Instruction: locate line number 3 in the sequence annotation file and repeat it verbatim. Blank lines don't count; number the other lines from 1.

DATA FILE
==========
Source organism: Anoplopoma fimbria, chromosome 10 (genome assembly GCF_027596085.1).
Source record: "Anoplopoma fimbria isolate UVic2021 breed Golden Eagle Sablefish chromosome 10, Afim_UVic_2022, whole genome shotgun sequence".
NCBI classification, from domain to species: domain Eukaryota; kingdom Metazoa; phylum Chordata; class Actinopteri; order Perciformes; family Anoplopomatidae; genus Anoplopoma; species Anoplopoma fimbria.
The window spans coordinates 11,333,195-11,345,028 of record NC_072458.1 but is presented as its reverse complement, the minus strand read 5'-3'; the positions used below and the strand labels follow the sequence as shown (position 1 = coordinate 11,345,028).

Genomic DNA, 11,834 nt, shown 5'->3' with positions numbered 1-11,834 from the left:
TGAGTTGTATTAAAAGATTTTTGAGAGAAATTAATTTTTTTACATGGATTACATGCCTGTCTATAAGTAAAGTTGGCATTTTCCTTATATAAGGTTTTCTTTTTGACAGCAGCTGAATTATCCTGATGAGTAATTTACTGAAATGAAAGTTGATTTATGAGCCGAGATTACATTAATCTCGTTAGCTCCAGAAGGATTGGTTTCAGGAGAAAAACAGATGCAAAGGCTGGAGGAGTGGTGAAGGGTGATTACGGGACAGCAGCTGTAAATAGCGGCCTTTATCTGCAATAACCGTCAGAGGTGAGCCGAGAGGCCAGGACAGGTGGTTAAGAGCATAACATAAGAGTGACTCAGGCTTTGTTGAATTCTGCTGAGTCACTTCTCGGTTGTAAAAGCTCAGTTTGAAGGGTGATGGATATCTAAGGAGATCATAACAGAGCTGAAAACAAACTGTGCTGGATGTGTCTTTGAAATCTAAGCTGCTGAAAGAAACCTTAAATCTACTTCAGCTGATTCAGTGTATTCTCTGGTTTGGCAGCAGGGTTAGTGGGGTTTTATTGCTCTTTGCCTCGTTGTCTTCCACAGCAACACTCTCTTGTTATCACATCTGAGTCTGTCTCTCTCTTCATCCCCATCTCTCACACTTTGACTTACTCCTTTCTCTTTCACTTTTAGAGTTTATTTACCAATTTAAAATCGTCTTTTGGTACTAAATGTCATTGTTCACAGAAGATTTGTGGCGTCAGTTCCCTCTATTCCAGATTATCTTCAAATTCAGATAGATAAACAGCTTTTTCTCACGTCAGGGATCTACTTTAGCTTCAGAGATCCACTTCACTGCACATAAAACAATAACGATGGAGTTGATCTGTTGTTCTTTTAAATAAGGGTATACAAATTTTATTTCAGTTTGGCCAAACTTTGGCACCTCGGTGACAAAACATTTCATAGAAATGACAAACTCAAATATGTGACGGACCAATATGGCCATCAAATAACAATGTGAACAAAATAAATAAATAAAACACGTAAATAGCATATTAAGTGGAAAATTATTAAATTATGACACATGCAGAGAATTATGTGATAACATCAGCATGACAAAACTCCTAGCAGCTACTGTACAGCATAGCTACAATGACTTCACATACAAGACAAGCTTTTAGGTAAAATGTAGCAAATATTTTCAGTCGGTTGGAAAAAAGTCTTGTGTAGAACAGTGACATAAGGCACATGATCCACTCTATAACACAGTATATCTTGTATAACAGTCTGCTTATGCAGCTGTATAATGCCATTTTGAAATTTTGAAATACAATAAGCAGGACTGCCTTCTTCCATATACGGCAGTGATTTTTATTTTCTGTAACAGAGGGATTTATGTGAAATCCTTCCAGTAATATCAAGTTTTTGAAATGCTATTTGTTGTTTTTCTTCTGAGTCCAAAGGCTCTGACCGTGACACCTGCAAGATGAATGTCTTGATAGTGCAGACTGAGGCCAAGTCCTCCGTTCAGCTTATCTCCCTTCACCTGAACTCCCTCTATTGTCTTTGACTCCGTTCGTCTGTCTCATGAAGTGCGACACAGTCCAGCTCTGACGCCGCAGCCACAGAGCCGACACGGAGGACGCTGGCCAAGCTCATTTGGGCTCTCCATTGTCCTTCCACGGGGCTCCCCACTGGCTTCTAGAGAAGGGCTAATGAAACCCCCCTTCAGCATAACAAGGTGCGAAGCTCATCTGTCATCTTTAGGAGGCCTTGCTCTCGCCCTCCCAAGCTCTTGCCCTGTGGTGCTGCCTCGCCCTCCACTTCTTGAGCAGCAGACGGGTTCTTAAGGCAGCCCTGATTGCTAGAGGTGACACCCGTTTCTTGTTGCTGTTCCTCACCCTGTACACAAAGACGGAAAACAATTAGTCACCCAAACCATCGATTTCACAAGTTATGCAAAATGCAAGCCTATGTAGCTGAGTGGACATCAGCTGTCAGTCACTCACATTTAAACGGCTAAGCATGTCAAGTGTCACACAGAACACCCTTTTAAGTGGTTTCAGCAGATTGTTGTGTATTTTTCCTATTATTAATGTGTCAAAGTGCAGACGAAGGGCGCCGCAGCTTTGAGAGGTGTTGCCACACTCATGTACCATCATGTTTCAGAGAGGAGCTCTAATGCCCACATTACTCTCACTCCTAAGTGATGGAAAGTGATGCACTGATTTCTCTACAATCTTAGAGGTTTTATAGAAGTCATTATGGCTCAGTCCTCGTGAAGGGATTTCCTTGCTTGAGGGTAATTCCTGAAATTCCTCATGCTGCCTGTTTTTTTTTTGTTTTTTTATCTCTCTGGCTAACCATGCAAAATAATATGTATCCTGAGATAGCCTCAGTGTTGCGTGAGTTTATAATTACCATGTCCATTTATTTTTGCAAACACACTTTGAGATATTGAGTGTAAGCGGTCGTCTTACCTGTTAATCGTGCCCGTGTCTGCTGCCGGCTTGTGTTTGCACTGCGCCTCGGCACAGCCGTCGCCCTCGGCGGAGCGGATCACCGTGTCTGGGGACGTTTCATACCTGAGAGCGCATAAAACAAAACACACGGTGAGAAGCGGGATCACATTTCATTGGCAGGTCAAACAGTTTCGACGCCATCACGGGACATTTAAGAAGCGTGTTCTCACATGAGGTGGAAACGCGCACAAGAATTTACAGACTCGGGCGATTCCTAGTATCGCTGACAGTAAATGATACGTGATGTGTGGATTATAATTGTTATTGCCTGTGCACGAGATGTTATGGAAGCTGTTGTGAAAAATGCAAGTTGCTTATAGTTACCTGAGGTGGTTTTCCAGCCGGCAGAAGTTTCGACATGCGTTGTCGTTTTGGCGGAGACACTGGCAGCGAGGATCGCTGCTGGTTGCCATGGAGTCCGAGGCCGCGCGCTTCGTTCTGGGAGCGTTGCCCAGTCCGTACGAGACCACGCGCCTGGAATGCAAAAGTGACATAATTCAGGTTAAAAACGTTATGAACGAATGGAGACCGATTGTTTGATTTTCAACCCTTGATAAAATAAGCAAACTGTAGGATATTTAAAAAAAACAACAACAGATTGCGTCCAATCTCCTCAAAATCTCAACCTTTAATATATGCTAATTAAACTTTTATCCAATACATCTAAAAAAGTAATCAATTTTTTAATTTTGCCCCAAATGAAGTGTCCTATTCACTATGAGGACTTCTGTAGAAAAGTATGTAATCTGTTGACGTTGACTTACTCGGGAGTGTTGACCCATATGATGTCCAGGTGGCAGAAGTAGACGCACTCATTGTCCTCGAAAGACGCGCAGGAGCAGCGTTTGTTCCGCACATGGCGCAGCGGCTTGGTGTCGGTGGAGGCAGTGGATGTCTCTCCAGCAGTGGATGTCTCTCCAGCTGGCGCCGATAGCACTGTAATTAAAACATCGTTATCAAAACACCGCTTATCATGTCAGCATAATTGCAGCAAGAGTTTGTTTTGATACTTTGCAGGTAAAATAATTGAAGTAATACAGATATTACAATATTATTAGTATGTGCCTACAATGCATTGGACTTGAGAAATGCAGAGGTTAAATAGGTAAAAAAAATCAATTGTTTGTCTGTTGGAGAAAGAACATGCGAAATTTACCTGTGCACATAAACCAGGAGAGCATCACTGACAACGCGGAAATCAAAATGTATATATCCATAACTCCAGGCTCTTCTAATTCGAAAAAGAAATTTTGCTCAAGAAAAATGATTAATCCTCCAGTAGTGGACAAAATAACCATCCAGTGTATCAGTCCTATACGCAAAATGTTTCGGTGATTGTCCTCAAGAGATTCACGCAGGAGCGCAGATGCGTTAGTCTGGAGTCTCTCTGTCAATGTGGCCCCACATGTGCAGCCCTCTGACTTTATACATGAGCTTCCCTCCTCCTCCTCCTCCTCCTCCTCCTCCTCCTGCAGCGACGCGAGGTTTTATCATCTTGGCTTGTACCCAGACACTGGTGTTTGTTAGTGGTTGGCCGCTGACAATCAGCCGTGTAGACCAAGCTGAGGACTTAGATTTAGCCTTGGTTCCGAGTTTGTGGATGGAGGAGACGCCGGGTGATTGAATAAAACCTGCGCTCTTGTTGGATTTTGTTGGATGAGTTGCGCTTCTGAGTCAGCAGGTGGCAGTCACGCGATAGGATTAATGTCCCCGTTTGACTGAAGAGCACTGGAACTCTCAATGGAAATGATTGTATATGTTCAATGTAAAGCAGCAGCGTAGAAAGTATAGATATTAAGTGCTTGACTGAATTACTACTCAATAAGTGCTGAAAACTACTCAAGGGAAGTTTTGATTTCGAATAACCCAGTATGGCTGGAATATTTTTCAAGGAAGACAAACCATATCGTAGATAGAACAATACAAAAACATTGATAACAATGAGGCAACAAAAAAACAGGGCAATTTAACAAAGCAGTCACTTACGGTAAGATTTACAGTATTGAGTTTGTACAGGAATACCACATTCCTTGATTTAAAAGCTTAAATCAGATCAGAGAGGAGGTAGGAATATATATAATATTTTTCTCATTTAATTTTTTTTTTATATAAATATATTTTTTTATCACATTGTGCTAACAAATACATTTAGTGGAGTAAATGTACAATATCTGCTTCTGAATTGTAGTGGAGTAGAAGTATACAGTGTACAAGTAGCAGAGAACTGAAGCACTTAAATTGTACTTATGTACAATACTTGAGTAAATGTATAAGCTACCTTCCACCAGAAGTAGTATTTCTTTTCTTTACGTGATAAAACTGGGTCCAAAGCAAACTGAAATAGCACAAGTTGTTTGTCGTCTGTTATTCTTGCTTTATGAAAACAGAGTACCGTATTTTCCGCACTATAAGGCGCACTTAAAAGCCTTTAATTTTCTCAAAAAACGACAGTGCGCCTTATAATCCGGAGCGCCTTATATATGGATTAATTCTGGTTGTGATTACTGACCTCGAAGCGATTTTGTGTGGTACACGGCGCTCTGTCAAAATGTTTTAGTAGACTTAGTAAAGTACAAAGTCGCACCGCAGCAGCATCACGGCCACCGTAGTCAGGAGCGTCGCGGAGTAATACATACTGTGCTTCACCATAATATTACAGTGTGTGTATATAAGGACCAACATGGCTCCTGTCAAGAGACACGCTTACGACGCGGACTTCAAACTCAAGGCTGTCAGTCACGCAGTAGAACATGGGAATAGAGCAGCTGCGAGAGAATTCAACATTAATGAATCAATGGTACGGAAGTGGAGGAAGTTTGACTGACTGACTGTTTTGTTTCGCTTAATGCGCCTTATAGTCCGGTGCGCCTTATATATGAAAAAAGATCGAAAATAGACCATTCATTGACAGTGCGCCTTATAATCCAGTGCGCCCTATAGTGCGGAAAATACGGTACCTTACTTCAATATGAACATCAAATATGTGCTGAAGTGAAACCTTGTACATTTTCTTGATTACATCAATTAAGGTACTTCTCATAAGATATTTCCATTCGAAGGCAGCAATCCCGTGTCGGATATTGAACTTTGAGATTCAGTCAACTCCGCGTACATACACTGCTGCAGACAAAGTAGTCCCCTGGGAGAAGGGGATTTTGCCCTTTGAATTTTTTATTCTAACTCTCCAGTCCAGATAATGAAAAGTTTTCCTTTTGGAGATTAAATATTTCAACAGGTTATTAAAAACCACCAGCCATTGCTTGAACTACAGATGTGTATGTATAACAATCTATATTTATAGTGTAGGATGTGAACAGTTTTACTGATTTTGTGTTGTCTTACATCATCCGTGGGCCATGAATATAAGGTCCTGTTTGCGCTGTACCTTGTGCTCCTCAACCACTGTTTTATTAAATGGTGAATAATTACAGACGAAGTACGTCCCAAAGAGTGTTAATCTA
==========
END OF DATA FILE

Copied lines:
NCBI classification, from domain to species: domain Eukaryota; kingdom Metazoa; phylum Chordata; class Actinopteri; order Perciformes; family Anoplopomatidae; genus Anoplopoma; species Anoplopoma fimbria.